Eurasian empires: report on the final conference
The final conference of the Eurasian Empires programme took place from 15 to 17 June 2016 in Leiden. The conference concluded a five-year research programme in which nine researchers worked on their own specific projects within the programme’s Eurasian scope, transcending borders by bringing together the histories of distant regions.
Leading scholars in the field from all over the world as well as the project’s members gathered in Leiden for the occasion. Besides the contributions of renowned international scholars, the programme’s members either presented the outcomes of their research or took on the role of chair or discussant for one of the panels. Visitors were allowed open access and because of the considerable interest additional seats were required to accommodate everyone in Leiden’s medieval court of justice.
During the three-day conference, contributions were grouped in five themed panels:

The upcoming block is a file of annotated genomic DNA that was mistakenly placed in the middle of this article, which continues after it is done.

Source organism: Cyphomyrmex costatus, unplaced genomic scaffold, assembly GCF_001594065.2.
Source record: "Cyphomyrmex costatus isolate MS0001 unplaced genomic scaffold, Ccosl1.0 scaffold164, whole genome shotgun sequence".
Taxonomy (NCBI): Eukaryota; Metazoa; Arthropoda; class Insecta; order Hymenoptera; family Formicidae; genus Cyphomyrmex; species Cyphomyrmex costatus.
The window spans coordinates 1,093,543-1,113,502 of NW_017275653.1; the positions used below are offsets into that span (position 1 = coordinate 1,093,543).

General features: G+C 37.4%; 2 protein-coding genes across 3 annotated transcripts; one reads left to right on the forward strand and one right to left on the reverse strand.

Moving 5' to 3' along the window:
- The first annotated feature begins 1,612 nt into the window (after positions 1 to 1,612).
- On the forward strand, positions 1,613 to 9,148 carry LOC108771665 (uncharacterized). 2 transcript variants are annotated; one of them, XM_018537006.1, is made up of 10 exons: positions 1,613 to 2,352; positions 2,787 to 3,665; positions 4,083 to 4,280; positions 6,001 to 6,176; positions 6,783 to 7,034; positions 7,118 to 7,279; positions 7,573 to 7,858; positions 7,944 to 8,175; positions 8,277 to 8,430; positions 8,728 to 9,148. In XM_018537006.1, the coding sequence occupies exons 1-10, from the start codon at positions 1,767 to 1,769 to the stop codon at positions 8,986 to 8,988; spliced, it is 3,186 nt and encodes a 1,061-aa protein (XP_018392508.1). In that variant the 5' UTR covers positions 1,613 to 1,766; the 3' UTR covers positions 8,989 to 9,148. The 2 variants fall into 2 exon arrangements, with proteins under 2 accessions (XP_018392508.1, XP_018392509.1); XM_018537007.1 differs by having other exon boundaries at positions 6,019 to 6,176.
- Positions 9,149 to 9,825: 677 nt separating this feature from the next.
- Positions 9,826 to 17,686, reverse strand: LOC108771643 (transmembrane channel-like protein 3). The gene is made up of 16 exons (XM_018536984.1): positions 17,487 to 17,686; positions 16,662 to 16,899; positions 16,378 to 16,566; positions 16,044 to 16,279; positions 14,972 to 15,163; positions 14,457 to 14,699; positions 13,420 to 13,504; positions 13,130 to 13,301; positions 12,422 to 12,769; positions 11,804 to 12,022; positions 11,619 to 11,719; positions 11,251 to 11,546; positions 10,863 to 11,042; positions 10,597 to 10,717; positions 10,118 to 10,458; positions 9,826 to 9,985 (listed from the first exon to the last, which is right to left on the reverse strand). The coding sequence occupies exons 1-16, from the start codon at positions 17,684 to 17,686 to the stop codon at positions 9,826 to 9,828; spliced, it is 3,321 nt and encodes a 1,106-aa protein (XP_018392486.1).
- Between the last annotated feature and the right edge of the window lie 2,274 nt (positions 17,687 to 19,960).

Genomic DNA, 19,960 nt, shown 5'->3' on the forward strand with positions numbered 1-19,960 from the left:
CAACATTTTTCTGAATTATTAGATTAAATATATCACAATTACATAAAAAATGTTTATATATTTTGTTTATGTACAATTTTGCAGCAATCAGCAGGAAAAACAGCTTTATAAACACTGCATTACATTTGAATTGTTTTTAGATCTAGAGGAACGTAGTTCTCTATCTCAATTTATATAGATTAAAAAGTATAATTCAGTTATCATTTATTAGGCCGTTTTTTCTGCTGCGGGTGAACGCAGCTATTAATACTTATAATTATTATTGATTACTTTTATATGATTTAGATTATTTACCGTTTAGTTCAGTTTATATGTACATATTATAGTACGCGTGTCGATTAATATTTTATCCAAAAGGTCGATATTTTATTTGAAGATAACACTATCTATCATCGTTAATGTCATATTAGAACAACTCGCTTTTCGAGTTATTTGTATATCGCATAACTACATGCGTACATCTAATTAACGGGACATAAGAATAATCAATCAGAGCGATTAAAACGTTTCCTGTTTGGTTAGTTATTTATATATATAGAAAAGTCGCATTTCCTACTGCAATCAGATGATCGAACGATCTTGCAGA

1) Eurasian Empires: Perspectives
2) Dynastic Change and Legitimacy
3) People of the Pen
4) People of the Sword
5) Gender and Power
The panels encouraged discussion and comparison by juxtaposing papers of experts working on Eurasia’s different regions. The contributions showed that pre-modern empires, despite their cultural differences, faced comparable dynamics and challenges that deserve enquiry. This scholarly exchange therefore enabled regional experts to step back and change their perspective on the topics that they know best. Global history in this manner can help to raise new questions in otherwise isolated fields of interest.
Eurasian Empires: Perspectives